Digital library opens the world of science - without gender bias

She always wanted to write poetry. But mulling over the turn of a phrase or the rhythm of a line, she was told, was no ticket to financial stability.

So Sarita Nair spent her childhood in India mulling over computer languages instead, and quickly found herself surrounded by men in school and at work. "[Computer science] continues to be an area of gross underrepresentation of women," she says.

But she was there to learn, and she grew accustomed to feeling her way through the field without women to study with or emulate. What she didn't learn was how to combine her scientific abilities with her creative flair.

"I went in with the view that [computer science] had career potential, but without a real sense for how I could apply it to the things I had a real passion for," Ms. Nair says.

Today, as project director of the Gender and Science Digital Library (, an online collection of "gender-fair resources" in science, technology, engineering, and mathematics (STEM), Nair hopes to help students who don't traditionally go into STEM-based careers fully explore how their personal talents and interests might be tapped (see cover story, at right).

If a student is good with computers, for example, but truly loves to draw, computer animation might be a perfect melding of the two talents. Without guidance from a variety of people in the field, Nair says, "it's sometimes a link [students] don't make on their own."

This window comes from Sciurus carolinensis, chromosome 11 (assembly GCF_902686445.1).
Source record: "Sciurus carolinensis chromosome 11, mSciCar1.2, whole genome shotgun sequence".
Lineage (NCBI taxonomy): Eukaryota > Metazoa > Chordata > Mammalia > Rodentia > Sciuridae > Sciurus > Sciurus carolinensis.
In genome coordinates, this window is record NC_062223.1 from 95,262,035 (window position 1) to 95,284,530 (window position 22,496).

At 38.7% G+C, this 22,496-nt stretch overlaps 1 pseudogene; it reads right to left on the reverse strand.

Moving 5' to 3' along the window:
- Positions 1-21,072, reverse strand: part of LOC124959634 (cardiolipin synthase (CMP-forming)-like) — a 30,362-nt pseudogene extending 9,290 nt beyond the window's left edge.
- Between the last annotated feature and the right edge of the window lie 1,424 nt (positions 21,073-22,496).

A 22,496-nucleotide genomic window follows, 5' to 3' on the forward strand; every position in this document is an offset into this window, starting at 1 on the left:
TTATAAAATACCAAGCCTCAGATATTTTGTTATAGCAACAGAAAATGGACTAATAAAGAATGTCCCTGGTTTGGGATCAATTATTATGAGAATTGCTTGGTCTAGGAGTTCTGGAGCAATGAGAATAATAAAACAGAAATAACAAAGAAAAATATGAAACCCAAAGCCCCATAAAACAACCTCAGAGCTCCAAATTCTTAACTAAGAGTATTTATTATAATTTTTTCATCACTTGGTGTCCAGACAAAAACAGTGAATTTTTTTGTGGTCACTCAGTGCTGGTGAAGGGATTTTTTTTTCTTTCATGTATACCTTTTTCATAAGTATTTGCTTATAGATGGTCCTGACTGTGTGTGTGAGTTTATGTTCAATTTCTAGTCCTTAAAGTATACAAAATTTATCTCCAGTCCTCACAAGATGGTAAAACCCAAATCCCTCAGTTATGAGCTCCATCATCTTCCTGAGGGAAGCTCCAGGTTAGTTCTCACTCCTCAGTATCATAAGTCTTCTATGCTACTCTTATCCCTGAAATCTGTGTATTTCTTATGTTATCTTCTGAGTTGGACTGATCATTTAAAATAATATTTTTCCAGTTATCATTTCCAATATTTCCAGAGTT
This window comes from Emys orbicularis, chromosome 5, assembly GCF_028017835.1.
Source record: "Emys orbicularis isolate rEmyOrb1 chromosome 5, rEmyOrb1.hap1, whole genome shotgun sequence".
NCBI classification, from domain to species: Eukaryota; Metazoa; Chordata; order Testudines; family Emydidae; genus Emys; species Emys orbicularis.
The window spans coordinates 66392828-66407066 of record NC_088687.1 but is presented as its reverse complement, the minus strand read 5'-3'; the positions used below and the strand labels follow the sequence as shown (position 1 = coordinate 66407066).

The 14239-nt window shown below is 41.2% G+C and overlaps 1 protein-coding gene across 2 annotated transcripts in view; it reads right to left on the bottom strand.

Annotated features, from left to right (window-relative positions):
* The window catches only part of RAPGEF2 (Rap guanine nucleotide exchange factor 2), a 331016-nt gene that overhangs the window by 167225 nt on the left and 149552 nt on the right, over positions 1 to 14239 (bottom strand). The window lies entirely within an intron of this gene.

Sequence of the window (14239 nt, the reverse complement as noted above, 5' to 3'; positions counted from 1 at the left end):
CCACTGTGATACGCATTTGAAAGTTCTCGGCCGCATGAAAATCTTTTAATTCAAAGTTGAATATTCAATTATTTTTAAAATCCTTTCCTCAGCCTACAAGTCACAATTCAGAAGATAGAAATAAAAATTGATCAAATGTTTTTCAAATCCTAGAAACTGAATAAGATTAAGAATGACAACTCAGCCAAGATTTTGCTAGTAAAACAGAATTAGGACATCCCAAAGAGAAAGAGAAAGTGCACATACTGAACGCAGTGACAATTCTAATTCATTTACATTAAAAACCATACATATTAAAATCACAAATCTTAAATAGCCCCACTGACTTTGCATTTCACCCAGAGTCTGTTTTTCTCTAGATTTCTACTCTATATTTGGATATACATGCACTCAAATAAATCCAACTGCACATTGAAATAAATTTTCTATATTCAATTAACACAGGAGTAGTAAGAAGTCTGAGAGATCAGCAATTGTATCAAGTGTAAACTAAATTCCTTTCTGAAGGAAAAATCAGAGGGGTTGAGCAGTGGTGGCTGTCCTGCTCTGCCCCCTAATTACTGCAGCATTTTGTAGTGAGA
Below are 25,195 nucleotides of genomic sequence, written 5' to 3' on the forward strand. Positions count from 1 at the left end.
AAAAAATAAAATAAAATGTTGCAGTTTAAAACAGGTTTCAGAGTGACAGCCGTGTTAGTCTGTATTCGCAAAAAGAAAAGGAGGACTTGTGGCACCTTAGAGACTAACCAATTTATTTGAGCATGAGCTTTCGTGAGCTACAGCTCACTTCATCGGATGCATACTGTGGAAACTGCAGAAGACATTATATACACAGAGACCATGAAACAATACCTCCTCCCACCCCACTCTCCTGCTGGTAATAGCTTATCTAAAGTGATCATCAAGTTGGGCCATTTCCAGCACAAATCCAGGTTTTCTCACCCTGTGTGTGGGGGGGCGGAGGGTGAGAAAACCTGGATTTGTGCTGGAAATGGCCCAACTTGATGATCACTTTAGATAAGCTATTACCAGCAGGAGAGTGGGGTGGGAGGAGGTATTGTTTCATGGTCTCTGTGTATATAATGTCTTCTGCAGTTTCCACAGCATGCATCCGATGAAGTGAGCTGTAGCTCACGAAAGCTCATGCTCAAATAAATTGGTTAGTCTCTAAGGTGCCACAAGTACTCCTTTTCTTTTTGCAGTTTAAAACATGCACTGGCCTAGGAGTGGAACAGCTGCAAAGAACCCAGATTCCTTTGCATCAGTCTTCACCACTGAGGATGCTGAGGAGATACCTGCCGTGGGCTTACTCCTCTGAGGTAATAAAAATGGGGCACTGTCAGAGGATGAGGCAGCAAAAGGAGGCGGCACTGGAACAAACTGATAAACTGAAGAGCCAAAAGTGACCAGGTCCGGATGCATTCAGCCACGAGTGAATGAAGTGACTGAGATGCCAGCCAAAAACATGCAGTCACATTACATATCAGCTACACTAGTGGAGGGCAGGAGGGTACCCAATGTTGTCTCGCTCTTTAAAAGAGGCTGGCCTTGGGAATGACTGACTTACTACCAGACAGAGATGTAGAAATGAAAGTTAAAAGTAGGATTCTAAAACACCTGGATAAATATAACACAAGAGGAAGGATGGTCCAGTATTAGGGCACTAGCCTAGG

The GSDL was developed by the Gender, Diversities & Technology Institute based in Newton, Mass., as part of the National Science Foundation's initiative to create online education resources.

The virtual library catalogs books, articles, videos, curricula, and software as part of a larger effort to engage learners of all ages, but particularly females, in STEM education, as well as to connect students with mentors and other students who share their curiosity.

"We need to increase the general perception that girls and women can and do play an important role within the sciences," says Katherine Hanson, director of the institute.

Boys and girls could both benefit from greater exposure to women who are teachers, mentors, and historical figures, Nair says. "So many students are looking for something to aspire to," she says. "A resource like this would have opened up so much to me."

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